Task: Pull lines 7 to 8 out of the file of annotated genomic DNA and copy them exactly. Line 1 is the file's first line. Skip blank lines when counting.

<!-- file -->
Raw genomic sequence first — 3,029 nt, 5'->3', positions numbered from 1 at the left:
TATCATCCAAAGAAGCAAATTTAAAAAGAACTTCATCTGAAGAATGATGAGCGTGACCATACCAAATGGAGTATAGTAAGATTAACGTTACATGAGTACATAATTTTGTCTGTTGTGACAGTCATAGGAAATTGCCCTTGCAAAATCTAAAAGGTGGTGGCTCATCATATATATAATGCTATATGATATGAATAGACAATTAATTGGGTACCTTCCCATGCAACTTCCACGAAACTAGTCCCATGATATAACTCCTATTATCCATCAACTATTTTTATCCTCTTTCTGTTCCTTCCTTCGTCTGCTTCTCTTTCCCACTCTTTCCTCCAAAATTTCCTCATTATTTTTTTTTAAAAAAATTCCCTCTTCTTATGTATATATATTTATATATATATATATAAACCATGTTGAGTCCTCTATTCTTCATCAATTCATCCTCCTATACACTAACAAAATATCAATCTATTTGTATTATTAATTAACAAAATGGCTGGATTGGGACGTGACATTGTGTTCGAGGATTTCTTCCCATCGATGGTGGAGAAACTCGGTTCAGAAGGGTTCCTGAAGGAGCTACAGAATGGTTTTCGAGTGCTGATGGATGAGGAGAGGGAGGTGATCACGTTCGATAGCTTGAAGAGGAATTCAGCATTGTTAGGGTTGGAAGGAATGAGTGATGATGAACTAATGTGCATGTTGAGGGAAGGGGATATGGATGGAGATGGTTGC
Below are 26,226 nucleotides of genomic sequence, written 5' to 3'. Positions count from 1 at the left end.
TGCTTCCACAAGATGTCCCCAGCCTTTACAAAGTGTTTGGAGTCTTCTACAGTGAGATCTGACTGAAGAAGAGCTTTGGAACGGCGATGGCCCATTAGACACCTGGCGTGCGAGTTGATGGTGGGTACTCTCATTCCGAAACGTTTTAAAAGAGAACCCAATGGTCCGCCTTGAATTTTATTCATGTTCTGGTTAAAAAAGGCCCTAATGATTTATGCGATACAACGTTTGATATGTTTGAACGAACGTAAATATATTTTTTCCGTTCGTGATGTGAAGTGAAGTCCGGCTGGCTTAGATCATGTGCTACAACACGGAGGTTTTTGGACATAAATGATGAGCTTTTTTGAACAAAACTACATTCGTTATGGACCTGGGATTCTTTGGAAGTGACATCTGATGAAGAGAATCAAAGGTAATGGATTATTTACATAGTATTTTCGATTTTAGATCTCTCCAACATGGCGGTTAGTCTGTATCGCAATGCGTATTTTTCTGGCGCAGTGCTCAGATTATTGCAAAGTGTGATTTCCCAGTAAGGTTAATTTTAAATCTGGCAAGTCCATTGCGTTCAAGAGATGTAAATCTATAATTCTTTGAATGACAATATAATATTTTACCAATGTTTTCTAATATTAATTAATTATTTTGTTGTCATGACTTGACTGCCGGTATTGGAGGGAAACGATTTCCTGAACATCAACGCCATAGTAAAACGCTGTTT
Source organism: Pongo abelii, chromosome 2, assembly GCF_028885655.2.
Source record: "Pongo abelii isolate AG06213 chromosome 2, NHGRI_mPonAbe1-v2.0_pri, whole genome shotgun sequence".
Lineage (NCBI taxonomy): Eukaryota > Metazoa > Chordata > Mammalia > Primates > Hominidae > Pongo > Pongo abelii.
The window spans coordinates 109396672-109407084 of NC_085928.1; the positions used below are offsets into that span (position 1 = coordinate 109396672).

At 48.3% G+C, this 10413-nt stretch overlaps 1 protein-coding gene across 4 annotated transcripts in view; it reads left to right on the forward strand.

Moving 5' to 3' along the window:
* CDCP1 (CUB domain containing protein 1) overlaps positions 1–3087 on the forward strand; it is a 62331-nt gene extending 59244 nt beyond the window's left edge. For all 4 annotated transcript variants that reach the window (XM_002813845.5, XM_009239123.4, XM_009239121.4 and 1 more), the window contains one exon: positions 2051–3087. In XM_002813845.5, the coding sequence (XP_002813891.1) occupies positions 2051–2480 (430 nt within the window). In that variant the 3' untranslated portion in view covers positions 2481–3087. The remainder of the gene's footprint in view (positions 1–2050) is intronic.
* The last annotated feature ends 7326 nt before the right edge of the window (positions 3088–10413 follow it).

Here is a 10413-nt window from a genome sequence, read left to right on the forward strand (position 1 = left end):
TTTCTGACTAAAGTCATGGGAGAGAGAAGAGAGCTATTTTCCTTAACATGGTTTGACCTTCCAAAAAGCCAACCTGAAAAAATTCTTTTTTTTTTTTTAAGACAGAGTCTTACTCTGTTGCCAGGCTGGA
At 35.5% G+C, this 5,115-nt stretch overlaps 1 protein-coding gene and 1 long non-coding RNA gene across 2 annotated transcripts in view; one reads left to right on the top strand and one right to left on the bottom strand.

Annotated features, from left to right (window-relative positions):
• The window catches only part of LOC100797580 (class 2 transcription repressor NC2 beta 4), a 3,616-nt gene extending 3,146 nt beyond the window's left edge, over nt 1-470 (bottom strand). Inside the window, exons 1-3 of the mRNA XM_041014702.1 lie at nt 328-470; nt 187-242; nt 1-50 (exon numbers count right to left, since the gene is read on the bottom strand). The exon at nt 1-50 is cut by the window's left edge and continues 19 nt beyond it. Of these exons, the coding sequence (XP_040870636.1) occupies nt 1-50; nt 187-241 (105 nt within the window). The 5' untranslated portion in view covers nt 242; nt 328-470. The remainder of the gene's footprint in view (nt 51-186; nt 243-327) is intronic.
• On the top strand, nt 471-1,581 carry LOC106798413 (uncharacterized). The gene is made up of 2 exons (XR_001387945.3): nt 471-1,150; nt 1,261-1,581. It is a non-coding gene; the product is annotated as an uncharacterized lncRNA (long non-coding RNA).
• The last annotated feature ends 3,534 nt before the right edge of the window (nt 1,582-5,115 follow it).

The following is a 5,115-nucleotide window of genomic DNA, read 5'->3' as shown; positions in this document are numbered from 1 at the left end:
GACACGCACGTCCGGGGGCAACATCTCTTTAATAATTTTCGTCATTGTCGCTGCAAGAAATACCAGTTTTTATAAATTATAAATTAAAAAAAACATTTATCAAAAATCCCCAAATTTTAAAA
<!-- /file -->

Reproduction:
Lineage (NCBI taxonomy): Eukaryota > Metazoa > Chordata > Mammalia > Primates > Hominidae > Pongo > Pongo abelii.
The window spans coordinates 109396672-109407084 of NC_085928.1; the positions used below are offsets into that span (position 1 = coordinate 109396672).